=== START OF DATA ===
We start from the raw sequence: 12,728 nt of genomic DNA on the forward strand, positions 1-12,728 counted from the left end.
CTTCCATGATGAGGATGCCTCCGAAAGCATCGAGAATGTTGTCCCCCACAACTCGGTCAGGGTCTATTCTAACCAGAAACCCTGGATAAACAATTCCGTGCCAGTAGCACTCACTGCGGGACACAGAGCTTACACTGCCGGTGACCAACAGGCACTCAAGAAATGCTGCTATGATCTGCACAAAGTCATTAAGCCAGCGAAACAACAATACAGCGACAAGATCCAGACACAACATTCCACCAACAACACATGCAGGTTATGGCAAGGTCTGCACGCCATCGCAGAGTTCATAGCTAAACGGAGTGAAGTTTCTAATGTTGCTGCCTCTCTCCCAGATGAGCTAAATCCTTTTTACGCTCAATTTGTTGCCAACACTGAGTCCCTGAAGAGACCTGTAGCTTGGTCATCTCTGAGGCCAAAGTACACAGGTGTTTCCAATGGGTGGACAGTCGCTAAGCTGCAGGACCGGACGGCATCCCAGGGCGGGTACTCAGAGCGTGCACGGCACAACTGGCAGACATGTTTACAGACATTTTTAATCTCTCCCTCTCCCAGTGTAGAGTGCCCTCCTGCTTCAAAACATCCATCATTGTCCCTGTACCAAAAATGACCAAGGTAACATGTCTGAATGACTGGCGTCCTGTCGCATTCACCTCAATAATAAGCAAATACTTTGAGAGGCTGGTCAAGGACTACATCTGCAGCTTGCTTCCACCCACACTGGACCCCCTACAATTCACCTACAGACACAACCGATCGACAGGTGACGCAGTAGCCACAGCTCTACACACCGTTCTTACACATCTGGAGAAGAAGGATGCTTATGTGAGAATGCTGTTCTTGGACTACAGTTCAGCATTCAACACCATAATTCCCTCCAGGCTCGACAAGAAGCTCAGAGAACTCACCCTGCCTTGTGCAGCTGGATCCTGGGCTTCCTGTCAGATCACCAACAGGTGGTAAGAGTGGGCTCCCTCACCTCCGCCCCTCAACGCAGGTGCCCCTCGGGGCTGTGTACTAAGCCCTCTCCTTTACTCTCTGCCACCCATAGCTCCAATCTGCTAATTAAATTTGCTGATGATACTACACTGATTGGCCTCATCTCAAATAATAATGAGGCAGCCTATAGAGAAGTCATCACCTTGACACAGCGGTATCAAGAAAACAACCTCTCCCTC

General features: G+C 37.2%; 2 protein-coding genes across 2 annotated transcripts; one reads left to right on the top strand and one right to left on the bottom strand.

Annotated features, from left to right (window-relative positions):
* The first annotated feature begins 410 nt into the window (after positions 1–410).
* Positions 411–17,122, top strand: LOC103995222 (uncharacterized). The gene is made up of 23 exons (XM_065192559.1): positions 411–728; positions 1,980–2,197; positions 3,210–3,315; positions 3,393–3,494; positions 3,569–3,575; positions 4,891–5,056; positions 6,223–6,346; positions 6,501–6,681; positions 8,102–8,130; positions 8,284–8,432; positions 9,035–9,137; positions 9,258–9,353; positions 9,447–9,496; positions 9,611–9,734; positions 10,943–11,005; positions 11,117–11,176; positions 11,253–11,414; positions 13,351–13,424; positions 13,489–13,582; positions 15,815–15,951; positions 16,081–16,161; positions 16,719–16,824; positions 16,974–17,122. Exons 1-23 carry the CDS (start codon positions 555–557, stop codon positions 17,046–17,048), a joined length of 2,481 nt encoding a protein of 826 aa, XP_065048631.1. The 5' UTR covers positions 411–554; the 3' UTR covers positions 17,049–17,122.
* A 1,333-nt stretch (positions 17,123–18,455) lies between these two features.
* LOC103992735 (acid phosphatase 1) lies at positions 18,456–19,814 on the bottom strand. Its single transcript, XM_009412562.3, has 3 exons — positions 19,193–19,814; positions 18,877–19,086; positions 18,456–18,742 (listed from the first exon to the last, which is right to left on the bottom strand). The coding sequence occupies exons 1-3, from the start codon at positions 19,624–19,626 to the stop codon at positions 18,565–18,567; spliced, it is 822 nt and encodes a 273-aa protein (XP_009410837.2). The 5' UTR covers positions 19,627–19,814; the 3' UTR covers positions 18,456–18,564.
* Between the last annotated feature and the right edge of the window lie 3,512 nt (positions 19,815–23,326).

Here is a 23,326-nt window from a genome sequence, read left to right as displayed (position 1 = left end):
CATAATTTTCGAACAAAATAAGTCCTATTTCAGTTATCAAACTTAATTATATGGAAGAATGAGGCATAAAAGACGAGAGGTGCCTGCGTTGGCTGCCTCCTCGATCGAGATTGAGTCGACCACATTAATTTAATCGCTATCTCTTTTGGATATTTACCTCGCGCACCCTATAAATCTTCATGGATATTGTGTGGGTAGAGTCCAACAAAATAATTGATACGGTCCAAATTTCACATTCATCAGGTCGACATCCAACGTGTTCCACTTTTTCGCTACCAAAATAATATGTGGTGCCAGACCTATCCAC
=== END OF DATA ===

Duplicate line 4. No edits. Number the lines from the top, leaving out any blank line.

Annotated features, from left to right (window-relative positions):